Case studies

Does color contrast matter for SEO?

Lauren Macalalad

3 min read

Start here: how our SEO split tests work

If you aren't familiar with the fundamentals of how we run controlled SEO experiments that form the basis of all our case studies, then you might find it useful to start by reading the explanation at the end of this article before digesting the details of the case study below. If you'd like to get a new case study by email every two weeks, just enter your email address here.

For the first #SPQuiz of the new year, we asked our Twitter followers what they thought happened to engagement when we changed inline hyperlinks on article pages to be a similar color to that of the surrounding text. Here’s what they thought:

Twitter poll results asking what followers think happened to engagement when color contrast on test was increased

Majority of those who voted believe this type of change would result in a negative impact to key engagement metrics, and they were right! Continue to the full case study below for the details on SEO and CRO impact.

The Case Study

One of our customers tested changing the color of inline hyperlinks on article pages from a shade of blue to black, a similar color to the surrounding text. They hypothesized that increasing the color contrast for inline hyperlinks against the background would lead to improved readability and possibly enhance the overall accessibility of the content. When it came to SEO specifically, they hypothesized the impact would be negligible and more concern was placed on how this change could impact engagement metrics on the page. So, we decided to run this as a full funnel test, measuring the impact to these pages’ organic traffic and conversion rates. 

The color contrast of the article pages’ inline hyperlinks was already measured accessible by Google DevTools which are guided by the W3 Web Content Accessibility standards. However, the goal of the test was to increase the color contrast of the links against the background, aiming to also improve readability. On control article pages, the inline hyperlinks were a shade of blue, while the variant page inline hyperlinks were changed to black - both versions of the text were against a white background.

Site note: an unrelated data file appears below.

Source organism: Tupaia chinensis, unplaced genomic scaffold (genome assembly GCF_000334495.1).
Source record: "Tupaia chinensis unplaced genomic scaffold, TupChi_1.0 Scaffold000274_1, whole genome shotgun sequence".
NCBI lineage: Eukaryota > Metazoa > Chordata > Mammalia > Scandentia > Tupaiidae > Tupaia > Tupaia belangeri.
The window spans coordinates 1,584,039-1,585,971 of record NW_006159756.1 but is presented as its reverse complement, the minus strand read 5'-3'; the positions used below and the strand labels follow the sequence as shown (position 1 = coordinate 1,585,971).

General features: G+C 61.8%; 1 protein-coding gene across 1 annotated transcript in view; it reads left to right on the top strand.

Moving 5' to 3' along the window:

It should be noted that the text surrounding the hyperlinks was a dark grey color, so not quite the same color that the hyperlinks were changed to on the variant pages but very similar. Below are examples of what the hyperlinks looked like on the control and variant pages. In summary, this change increased the color contrast of the links against the background, but reduced the contrast between the links and the surrounding text.

Control
Variant

After running this test, here’s how SEO performance played out. 

Inconclusive SEO result from test to change color of inline hyperlinks

Unsurprisingly, this change had no detectable impact on these pages’ organic traffic. 

However, since we ran this experiment as a full funnel test, we also analyzed key engagement metrics for these pages. Turns out, changing the color of inline hyperlinks in this way resulted in a negative impact on the majority of the key conversion rates measured, including engagement with the links as well as average time on page. 

Given that the variant hyperlink text was a similar color to the surrounding text, it was probably more difficult for users to easily distinguish links within the article. So while the color contrast increased between links and the background on variant pages (and possibly improved readability), it could have also detracted from the overall user experience, as noted by the impact on key conversion rate metrics.

With the page experience update emphasizing better overall user experience on sites, it’s interesting to note that with this test, even though the key metrics were for the most part negatively impacted, the SEO performance was not directly impacted. 

To find out more about full funnel testing, feel free to reach out to us for a demo of the SearchPilot platform.

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How our SEO split tests work

The most important thing to know is that our case studies are based on controlled experiments with control and variant pages:

  • By detecting changes in performance of the variant pages compared to the control, we know that the measured effect was not caused by seasonality, sitewide changes, Google algorithm updates, competitor changes, or any other external impact.
  • The statistical analysis compares the actual outcome to a forecast, and comes with a confidence interval so we know how certain we are the effect is real.
  • We measure the impact on organic traffic in order to capture changes to rankings and / or changes to clickthrough rate (more here).

Read more about how SEO A/B testing works or get a demo of the SearchPilot platform.

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